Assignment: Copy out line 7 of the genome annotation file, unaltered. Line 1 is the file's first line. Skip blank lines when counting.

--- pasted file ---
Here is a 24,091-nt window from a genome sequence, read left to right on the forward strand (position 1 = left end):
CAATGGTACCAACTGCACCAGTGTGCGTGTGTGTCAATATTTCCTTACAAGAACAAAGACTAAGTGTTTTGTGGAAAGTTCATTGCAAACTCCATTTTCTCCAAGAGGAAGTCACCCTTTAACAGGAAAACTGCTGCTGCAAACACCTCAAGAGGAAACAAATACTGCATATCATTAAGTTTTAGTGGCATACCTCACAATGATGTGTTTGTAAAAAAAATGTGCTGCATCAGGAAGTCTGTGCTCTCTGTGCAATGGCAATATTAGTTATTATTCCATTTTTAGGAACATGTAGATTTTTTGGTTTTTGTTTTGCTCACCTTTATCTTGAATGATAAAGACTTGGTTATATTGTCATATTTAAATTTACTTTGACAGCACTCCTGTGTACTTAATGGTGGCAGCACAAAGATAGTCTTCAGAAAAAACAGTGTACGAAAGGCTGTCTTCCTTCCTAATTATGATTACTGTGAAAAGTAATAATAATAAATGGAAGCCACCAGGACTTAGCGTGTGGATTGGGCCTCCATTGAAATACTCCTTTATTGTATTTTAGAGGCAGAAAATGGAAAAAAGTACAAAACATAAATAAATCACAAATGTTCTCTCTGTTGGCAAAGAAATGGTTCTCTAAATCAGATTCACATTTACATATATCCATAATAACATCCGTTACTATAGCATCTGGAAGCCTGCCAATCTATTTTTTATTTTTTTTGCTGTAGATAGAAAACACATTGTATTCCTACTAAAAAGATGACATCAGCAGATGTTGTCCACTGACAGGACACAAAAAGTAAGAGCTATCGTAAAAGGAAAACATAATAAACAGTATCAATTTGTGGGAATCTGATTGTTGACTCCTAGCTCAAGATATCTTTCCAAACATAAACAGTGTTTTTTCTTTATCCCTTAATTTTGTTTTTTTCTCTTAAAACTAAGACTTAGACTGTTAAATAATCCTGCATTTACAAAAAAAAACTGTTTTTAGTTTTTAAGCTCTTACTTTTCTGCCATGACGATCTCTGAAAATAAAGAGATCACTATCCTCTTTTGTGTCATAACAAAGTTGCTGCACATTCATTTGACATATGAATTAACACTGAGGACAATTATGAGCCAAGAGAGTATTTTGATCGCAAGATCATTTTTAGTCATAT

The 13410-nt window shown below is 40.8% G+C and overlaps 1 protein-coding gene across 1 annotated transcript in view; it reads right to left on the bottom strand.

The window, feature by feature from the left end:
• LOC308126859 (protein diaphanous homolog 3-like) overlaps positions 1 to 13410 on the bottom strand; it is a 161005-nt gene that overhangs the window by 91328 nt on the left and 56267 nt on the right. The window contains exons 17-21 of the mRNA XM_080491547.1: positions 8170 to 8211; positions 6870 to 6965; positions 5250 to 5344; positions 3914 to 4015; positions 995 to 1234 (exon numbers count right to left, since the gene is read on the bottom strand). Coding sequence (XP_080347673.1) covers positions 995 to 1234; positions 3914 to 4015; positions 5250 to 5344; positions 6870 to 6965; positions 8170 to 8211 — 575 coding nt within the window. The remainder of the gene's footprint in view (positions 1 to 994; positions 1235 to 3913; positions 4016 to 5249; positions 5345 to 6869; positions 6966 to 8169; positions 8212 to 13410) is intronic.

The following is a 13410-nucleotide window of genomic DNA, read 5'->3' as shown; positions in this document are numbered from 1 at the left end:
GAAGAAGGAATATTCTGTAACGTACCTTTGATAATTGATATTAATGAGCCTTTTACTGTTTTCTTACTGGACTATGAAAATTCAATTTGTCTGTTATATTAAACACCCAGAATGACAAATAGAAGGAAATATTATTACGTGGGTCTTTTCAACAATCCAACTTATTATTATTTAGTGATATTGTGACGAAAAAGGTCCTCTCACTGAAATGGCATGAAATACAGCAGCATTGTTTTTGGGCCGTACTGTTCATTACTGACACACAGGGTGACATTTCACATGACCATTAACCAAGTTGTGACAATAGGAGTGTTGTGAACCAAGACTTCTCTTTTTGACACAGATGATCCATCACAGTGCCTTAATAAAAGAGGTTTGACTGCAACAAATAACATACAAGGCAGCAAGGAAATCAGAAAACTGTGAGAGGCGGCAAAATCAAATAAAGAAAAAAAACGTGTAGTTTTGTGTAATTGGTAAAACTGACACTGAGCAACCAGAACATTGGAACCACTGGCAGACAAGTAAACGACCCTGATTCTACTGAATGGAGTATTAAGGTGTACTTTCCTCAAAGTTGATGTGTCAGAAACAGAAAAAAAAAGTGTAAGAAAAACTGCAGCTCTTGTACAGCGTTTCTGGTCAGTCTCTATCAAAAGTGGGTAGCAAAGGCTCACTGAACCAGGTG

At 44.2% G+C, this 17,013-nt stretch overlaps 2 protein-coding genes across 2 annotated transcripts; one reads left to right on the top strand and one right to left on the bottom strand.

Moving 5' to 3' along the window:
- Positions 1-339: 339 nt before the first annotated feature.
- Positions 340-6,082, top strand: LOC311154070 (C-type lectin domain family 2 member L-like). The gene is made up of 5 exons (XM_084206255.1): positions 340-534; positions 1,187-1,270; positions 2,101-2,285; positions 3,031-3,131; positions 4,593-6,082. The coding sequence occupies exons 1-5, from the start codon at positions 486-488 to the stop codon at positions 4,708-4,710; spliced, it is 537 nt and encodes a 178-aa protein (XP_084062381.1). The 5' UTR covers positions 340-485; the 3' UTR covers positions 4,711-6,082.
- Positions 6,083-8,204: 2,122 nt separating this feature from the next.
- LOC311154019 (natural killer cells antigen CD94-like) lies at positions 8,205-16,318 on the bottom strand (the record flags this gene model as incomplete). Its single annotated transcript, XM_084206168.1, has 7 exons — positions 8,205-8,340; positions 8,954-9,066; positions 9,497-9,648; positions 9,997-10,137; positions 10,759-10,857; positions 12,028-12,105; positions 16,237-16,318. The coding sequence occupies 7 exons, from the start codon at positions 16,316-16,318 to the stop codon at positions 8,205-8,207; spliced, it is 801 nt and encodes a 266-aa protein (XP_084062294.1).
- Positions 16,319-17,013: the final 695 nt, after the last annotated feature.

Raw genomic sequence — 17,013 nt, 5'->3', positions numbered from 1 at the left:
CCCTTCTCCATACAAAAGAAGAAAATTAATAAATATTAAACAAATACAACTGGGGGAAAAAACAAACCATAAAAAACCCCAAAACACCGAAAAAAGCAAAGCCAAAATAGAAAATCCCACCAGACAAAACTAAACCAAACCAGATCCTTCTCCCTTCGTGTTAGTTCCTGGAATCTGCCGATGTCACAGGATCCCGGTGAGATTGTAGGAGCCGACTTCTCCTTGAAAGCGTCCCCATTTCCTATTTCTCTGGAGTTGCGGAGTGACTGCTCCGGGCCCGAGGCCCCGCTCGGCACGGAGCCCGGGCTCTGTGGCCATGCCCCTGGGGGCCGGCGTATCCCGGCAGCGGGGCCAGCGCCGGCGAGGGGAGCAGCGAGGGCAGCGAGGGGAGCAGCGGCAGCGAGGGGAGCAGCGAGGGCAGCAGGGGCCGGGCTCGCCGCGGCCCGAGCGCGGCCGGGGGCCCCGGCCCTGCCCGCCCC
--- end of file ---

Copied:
GAAGAAGGAATATTCTGTAACGTACCTTTGATAATTGATATTAATGAGCCTTTTACTGTTTTCTTACTGGACTATGAAAATTCAATTTGTCTGTTATATTAAACACCCAGAATGACAAATAGAAGGAAATATTATTACGTGGGTCTTTTCAACAATCCAACTTATTATTATTTAGTGATATTGTGACGAAAAAGGTCCTCTCACTGAAATGGCATGAAATACAGCAGCATTGTTTTTGGGCCGTACTGTTCATTACTGACACACAGGGTGACATTTCACATGACCATTAACCAAGTTGTGACAATAGGAGTGTTGTGAACCAAGACTTCTCTTTTTGACACAGATGATCCATCACAGTGCCTTAATAAAAGAGGTTTGACTGCAACAAATAACATACAAGGCAGCAAGGAAATCAGAAAACTGTGAGAGGCGGCAAAATCAAATAAAGAAAAAAAACGTGTAGTTTTGTGTAATTGGTAAAACTGACACTGAGCAACCAGAACATTGGAACCACTGGCAGACAAGTAAACGACCCTGATTCTACTGAATGGAGTATTAAGGTGTACTTTCCTCAAAGTTGATGTGTCAGAAACAGAAAAAAAAAGTGTAAGAAAAACTGCAGCTCTTGTACAGCGTTTCTGGTCAGTCTCTATCAAAAGTGGGTAGCAAAGGCTCACTGAACCAGGTG